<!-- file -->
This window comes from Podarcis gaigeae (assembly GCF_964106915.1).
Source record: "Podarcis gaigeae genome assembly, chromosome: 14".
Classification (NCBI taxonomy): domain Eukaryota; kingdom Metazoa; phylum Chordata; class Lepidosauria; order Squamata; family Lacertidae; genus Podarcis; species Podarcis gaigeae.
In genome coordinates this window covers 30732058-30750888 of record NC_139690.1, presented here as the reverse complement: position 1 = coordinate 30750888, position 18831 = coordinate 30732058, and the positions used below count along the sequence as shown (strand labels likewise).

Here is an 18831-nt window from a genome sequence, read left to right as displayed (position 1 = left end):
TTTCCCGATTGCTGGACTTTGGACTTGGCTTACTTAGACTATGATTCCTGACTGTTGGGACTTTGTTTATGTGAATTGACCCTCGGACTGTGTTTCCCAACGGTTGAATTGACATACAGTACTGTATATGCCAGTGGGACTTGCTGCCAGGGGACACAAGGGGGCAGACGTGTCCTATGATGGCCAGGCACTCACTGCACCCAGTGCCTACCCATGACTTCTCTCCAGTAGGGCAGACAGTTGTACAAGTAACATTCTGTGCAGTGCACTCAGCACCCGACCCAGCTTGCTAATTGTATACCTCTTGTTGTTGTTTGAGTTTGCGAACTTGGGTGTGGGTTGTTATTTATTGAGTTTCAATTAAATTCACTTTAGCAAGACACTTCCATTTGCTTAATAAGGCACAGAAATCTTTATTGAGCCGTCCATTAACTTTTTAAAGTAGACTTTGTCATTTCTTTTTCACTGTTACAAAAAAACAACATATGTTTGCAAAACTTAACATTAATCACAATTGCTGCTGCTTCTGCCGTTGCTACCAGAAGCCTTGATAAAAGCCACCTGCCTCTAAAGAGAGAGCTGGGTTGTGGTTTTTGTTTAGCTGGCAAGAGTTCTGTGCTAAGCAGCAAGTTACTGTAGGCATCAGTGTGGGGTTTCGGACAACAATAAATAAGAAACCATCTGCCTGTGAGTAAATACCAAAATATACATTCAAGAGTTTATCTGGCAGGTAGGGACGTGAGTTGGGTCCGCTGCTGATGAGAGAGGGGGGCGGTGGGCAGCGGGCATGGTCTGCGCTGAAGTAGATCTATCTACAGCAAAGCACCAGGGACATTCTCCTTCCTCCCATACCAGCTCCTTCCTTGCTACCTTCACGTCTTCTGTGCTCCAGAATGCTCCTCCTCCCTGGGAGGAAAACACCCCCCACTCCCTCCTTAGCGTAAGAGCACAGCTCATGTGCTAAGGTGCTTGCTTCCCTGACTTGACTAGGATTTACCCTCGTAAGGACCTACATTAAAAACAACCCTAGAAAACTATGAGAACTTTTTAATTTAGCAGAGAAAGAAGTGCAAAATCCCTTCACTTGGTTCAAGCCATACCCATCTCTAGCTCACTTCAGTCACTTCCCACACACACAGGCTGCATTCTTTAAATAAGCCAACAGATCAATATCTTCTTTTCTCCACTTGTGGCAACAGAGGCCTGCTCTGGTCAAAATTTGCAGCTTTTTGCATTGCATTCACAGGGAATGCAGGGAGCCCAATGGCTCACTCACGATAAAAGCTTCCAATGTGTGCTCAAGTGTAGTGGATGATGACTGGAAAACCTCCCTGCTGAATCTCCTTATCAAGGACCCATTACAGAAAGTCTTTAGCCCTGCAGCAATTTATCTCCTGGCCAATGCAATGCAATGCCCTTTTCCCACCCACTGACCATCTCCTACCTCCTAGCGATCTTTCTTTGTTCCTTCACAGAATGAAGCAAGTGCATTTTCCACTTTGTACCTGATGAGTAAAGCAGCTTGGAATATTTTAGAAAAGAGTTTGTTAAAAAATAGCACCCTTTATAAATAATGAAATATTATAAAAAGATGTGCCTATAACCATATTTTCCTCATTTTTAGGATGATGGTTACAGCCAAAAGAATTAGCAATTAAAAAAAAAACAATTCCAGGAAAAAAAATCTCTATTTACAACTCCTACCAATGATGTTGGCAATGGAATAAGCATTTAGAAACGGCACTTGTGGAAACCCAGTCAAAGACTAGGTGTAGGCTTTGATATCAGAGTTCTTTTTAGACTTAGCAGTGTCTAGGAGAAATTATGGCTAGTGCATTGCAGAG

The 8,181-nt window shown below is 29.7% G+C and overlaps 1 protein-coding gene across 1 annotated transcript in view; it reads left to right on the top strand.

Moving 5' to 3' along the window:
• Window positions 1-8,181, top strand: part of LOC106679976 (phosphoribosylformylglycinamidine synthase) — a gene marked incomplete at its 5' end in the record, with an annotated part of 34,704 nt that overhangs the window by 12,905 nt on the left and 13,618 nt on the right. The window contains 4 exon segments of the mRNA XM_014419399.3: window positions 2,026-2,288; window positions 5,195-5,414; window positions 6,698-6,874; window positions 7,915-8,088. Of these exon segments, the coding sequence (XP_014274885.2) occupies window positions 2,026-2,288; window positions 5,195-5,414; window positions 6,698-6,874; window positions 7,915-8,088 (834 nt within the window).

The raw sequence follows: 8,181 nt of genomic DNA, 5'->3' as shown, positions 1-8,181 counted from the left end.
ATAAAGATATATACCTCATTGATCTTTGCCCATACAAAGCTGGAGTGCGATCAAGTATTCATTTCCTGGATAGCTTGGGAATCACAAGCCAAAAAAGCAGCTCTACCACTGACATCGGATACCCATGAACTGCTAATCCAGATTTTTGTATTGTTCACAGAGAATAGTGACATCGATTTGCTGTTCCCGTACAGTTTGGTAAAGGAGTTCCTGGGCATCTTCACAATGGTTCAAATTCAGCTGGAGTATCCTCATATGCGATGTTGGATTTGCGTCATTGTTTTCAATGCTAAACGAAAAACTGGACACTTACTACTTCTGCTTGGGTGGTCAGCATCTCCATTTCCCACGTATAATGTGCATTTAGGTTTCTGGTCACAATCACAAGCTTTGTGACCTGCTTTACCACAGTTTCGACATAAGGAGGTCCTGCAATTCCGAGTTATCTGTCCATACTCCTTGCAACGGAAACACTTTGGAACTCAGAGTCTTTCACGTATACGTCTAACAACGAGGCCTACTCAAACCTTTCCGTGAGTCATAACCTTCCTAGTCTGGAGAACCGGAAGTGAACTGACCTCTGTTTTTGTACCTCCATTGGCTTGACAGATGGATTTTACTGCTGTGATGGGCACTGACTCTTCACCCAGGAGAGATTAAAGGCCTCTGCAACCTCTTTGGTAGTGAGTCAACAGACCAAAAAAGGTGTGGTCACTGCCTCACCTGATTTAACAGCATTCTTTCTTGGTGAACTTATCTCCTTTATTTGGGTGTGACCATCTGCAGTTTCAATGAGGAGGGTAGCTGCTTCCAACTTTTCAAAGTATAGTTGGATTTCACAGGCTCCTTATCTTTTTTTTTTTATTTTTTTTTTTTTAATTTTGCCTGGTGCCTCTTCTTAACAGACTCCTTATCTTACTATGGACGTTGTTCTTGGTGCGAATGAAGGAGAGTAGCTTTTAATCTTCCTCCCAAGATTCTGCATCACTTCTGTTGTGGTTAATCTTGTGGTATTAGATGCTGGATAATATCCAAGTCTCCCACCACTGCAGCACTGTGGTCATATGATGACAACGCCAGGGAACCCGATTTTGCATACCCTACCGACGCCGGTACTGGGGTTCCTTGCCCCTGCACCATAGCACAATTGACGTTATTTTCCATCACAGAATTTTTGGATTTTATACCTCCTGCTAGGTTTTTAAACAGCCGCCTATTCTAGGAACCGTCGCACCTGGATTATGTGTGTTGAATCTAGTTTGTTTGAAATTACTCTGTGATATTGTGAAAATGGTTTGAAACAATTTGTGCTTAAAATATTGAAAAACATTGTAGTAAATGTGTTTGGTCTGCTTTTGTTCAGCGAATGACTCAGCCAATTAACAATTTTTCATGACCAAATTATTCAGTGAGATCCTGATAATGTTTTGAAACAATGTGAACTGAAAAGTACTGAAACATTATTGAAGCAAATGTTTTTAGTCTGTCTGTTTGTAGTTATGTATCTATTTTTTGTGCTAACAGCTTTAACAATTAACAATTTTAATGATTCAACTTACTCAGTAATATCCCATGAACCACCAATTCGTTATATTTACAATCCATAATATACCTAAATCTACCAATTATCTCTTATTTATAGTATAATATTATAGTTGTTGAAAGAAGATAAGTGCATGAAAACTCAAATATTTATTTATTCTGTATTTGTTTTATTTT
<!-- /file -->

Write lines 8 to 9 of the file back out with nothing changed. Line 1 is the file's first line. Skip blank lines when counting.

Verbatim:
Moving 5' to 3' along the window:
• Window positions 1-8,181, top strand: part of LOC106679976 (phosphoribosylformylglycinamidine synthase) — a gene marked incomplete at its 5' end in the record, with an annotated part of 34,704 nt that overhangs the window by 12,905 nt on the left and 13,618 nt on the right. The window contains 4 exon segments of the mRNA XM_014419399.3: window positions 2,026-2,288; window positions 5,195-5,414; window positions 6,698-6,874; window positions 7,915-8,088. Of these exon segments, the coding sequence (XP_014274885.2) occupies window positions 2,026-2,288; window positions 5,195-5,414; window positions 6,698-6,874; window positions 7,915-8,088 (834 nt within the window).